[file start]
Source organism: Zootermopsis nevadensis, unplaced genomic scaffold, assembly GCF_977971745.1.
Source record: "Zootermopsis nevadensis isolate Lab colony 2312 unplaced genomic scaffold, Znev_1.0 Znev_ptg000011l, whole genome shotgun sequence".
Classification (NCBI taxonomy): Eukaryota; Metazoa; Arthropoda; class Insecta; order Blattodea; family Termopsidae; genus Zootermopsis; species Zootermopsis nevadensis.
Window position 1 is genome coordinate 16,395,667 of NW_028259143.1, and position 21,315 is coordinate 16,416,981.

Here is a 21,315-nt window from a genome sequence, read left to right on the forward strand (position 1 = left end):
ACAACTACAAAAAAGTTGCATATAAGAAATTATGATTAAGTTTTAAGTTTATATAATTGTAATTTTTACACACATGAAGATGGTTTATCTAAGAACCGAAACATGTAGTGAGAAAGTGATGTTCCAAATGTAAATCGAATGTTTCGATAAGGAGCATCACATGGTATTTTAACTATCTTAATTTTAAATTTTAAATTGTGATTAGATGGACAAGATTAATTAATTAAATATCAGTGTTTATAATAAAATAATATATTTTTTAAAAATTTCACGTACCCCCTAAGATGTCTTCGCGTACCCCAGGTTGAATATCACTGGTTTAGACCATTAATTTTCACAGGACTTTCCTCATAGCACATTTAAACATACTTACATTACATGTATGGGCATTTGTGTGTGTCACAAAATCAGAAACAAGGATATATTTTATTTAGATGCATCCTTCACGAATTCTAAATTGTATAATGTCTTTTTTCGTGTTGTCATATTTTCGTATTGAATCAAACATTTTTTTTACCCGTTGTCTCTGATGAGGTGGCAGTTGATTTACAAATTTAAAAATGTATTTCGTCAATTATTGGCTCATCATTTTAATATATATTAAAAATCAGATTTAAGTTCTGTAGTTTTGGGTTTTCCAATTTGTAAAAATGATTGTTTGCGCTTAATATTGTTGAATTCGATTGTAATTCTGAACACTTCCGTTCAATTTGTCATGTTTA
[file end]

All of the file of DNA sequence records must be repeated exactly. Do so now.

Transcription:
Source organism: Zootermopsis nevadensis, unplaced genomic scaffold, assembly GCF_977971745.1.
Source record: "Zootermopsis nevadensis isolate Lab colony 2312 unplaced genomic scaffold, Znev_1.0 Znev_ptg000011l, whole genome shotgun sequence".
Classification (NCBI taxonomy): Eukaryota; Metazoa; Arthropoda; class Insecta; order Blattodea; family Termopsidae; genus Zootermopsis; species Zootermopsis nevadensis.
Window position 1 is genome coordinate 16,395,667 of NW_028259143.1, and position 21,315 is coordinate 16,416,981.

Here is a 21,315-nt window from a genome sequence, read left to right on the forward strand (position 1 = left end):
ACAACTACAAAAAAGTTGCATATAAGAAATTATGATTAAGTTTTAAGTTTATATAATTGTAATTTTTACACACATGAAGATGGTTTATCTAAGAACCGAAACATGTAGTGAGAAAGTGATGTTCCAAATGTAAATCGAATGTTTCGATAAGGAGCATCACATGGTATTTTAACTATCTTAATTTTAAATTTTAAATTGTGATTAGATGGACAAGATTAATTAATTAAATATCAGTGTTTATAATAAAATAATATATTTTTTAAAAATTTCACGTACCCCCTAAGATGTCTTCGCGTACCCCAGGTTGAATATCACTGGTTTAGACCATTAATTTTCACAGGACTTTCCTCATAGCACATTTAAACATACTTACATTACATGTATGGGCATTTGTGTGTGTCACAAAATCAGAAACAAGGATATATTTTATTTAGATGCATCCTTCACGAATTCTAAATTGTATAATGTCTTTTTTCGTGTTGTCATATTTTCGTATTGAATCAAACATTTTTTTTACCCGTTGTCTCTGATGAGGTGGCAGTTGATTTACAAATTTAAAAATGTATTTCGTCAATTATTGGCTCATCATTTTAATATATATTAAAAATCAGATTTAAGTTCTGTAGTTTTGGGTTTTCCAATTTGTAAAAATGATTGTTTGCGCTTAATATTGTTGAATTCGATTGTAATTCTGAACACTTCCGTTCAATTTGTCATGTTTA